As chronic obstructive pulmonary disease (COPD) progresses, exacerbations can occur with increasing frequency. One goal of therapy is to prevent these exacerbations, thereby reducing morbidity and associated healthcare costs. Pneumococcal vaccinations are one strategy for reducing the risk of infective exacerbations.
To determine the safety and efficacy of pneumococcal vaccination in COPD. The primary outcomes assessed were episodes of pneumonia and acute exacerbations. Secondary outcomes of interest included hospital admissions, adverse events related to treatment, disability, change in lung function, mortality, and cost effectiveness.
We searched the Cochrane Airways Group COPD trials register and the databases CENTRAL, MEDLINE and EMBASE using pre-specified terms. The latest searches were performed in March 2010.
Randomised controlled trials assessing the effects of injectable pneumococcal vaccine in people with COPD were included.
Data collection and analysis
Two review authors independently extracted data and three review authors independently assessed trial quality.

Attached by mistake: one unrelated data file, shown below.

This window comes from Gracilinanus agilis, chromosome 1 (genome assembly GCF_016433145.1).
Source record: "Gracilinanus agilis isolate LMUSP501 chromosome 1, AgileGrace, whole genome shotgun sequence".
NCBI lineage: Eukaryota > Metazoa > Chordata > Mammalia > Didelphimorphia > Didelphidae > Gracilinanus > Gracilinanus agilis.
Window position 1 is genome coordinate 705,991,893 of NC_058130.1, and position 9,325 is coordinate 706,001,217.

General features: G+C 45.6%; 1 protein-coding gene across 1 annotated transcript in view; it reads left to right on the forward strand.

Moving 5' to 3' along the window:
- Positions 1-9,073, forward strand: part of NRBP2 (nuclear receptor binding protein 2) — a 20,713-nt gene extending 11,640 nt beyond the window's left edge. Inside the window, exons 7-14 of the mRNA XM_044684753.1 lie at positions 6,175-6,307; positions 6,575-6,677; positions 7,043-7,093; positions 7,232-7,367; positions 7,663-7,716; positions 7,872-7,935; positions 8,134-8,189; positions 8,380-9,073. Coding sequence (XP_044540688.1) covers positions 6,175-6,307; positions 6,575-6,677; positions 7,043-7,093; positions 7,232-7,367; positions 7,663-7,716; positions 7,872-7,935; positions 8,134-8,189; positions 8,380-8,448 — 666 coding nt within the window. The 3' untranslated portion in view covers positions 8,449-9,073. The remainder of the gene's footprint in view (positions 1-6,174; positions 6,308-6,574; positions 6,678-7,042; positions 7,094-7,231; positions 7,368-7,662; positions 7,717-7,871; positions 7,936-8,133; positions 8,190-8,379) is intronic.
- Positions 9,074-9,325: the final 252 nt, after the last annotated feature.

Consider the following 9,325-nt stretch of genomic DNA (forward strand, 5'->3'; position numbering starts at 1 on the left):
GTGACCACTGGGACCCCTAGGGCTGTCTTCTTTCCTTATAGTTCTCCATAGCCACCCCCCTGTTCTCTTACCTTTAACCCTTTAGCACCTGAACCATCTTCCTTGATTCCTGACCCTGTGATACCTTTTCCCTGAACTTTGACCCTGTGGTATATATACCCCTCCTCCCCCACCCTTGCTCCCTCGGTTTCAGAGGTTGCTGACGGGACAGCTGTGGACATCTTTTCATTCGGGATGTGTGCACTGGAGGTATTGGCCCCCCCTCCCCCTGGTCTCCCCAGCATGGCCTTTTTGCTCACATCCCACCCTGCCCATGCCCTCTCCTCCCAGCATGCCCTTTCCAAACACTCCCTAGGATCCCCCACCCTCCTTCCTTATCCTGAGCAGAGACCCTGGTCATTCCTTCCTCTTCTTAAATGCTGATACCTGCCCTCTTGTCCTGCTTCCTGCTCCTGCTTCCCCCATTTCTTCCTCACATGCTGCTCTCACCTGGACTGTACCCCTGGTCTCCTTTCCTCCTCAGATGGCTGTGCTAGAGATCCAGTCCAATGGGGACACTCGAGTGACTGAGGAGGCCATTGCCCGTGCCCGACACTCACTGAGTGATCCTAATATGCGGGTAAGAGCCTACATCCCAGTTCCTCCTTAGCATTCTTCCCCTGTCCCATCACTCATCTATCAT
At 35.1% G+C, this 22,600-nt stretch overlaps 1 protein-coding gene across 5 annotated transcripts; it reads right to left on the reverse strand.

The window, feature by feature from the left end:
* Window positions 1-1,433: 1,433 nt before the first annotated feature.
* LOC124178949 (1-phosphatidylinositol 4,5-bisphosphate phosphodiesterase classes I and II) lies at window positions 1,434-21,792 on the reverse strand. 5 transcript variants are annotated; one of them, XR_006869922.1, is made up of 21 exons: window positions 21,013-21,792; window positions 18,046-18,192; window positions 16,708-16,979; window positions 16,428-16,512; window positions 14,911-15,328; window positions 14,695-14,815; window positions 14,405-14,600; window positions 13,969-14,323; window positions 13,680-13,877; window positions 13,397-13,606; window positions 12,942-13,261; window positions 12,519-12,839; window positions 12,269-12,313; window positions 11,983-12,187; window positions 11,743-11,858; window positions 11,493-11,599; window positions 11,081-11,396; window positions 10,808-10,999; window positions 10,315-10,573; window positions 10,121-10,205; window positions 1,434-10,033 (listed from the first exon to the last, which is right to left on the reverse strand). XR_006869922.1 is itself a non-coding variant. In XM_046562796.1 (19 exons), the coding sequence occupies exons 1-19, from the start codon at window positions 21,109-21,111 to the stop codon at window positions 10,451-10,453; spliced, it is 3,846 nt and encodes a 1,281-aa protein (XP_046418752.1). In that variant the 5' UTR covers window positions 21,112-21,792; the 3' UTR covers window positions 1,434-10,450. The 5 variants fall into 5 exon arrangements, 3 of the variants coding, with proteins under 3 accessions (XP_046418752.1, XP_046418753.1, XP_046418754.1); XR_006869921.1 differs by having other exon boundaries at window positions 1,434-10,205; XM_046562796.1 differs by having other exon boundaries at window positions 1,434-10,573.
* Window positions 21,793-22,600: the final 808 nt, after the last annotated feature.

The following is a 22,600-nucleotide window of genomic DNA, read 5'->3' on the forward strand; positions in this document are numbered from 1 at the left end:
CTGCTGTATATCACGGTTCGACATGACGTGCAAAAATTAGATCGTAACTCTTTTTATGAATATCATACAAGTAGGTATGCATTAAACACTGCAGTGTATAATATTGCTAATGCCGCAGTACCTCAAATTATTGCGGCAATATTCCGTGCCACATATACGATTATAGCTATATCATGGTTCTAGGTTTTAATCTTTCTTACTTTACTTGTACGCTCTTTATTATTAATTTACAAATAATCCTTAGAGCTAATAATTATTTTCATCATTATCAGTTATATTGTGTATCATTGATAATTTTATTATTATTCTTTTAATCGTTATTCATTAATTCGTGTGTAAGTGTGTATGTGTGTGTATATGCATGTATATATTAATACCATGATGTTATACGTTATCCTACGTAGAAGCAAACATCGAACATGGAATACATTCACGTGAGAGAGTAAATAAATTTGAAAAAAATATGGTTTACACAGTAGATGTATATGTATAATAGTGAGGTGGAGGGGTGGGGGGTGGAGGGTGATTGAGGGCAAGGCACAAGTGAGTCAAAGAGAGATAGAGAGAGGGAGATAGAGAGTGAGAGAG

Seven studies were identified that met the inclusion criteria for this review and were included in the 2010 review update. Two older trials used a 14-valent vaccine and five more recent trials used a 23-valent injectable vaccine.
In six studies involving 1372 people, the reduction in likelihood of developing pneumonia with pneumococcal vaccination compared to control did not achieve statistical significance, the odds ratio (OR) was 0.72 (95% confidence interval (CI) 0.51 to 1.01), with moderate heterogeneity present between studies. The reduction in likelihood of acute exacerbations of COPD from two studies involving 216 people was not statistically significant (Peto OR 0.58; 95% CI 0.30 to 1.13).
Of the secondary outcomes for which data were available there was no statistically significant effect for reduction in hospital admissions (two studies) or emergency department visits (one study). There was no significant reduction in pooled results from three studies involving 888 people for odds of all-cause mortality for periods up to 48 months post-vaccination (OR 0.94; 95% CI 0.67 to 1.33), or for death from cardiorespiratory causes (OR 1.07; 95% CI 0.69 to 1.66).
The limited evidence from randomised controlled trials (RCTs) included in this review suggests that, while it is possible that injectable polyvalent pneumococcal vaccines may provide some protection against morbidity in persons with COPD, no significant effect on any of the outcomes was shown. Further large RCTs in this population would be needed to confirm effectiveness of the vaccine suggested by results from longitudinal studies.